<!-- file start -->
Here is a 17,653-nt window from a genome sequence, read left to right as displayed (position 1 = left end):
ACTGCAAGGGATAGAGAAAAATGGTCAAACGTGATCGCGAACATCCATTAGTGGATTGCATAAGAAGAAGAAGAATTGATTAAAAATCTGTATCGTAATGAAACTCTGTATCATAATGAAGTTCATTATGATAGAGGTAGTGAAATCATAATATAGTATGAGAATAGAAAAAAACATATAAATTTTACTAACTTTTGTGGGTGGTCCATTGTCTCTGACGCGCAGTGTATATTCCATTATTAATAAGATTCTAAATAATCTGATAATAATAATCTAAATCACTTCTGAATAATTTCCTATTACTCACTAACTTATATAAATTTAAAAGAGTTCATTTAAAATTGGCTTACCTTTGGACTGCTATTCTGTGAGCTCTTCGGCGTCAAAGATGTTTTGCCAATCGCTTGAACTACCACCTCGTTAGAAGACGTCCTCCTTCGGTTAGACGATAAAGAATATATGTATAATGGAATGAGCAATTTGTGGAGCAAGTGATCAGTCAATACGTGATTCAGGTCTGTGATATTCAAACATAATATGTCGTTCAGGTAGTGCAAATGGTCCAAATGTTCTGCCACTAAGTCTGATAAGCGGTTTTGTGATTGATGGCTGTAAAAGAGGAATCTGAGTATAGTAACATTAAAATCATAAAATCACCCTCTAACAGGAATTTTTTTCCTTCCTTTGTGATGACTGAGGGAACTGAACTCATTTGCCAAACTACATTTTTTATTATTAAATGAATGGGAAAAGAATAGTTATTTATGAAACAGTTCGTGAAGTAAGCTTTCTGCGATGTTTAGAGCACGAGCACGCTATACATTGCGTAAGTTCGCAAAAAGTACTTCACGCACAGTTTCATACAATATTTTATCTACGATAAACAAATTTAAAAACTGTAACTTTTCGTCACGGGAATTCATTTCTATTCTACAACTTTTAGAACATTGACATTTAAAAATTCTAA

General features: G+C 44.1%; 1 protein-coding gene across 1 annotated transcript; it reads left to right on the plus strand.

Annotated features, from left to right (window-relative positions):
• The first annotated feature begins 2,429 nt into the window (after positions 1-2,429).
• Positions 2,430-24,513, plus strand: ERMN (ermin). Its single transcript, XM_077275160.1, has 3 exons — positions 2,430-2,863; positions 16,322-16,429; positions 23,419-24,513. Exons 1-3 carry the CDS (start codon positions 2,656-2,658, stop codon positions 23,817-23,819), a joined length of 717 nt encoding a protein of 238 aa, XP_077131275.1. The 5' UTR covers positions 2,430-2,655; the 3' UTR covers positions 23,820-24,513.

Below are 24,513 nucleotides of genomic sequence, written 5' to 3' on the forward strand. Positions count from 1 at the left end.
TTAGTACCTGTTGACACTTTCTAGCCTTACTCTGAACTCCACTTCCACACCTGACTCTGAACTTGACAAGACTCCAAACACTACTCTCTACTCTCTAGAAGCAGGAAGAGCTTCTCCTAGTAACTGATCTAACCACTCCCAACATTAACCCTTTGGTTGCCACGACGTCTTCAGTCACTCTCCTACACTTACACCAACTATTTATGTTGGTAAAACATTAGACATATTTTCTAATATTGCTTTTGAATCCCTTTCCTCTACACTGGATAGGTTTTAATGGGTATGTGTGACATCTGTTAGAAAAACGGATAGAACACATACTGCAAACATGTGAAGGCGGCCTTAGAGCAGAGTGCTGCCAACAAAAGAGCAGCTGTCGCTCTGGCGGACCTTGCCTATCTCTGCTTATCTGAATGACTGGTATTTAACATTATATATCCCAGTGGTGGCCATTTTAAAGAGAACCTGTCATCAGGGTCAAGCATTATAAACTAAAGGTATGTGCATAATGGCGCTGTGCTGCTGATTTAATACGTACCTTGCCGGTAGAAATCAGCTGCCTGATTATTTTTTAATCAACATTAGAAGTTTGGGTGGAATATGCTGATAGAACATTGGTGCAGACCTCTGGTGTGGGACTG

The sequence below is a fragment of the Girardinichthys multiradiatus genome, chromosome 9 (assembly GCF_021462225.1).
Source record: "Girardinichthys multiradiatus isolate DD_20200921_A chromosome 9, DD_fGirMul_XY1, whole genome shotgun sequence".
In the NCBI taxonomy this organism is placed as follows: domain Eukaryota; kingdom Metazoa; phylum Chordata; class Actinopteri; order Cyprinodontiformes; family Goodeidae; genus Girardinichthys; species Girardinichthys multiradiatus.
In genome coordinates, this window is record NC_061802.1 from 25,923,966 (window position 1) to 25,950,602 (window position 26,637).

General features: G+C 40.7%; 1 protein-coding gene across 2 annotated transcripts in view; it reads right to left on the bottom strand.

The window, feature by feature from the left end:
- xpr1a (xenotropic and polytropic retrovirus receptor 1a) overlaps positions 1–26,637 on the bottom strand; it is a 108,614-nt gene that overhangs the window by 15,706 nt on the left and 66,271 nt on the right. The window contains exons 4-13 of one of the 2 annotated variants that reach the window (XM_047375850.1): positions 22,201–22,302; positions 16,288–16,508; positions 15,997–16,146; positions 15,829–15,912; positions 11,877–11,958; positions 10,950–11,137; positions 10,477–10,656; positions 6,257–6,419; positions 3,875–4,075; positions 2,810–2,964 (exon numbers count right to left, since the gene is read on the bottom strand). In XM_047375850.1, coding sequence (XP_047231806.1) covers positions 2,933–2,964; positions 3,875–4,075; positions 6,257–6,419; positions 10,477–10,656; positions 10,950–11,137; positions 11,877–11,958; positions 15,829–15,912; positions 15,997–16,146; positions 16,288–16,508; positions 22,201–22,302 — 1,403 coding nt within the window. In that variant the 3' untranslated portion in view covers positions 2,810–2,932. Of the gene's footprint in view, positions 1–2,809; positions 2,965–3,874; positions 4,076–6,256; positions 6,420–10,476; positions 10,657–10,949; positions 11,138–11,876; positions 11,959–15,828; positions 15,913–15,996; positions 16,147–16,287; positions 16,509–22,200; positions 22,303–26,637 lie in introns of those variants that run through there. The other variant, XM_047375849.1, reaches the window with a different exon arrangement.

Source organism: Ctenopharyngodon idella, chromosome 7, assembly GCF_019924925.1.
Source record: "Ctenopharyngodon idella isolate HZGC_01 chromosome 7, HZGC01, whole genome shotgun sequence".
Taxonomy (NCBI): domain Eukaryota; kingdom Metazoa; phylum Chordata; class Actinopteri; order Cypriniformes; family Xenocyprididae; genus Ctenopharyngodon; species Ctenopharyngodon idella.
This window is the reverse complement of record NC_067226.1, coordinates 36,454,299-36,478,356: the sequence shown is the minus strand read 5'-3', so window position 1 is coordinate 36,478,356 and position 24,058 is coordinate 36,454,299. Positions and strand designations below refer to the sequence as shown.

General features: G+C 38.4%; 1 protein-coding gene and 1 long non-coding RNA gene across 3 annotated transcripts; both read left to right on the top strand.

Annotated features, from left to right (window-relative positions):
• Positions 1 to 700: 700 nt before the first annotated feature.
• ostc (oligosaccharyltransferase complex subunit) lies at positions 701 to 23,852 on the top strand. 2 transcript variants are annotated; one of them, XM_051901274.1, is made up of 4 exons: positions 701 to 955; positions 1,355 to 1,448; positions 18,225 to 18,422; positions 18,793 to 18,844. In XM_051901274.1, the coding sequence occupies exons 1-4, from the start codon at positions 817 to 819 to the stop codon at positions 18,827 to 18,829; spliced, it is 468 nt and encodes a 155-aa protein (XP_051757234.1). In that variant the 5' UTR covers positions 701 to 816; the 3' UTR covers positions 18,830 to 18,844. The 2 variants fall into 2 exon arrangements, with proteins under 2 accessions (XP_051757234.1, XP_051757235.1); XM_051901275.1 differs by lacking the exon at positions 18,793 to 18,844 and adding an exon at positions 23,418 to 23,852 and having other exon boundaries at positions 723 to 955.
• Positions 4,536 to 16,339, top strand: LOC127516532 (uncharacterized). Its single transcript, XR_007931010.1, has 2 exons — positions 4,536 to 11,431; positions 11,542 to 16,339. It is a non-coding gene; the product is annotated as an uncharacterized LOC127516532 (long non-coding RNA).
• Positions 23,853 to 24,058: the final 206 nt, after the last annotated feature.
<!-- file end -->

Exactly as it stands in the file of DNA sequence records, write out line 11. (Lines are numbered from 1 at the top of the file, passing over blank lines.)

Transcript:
In the NCBI taxonomy this organism is placed as follows: domain Eukaryota; kingdom Metazoa; phylum Chordata; class Actinopteri; order Cyprinodontiformes; family Goodeidae; genus Girardinichthys; species Girardinichthys multiradiatus.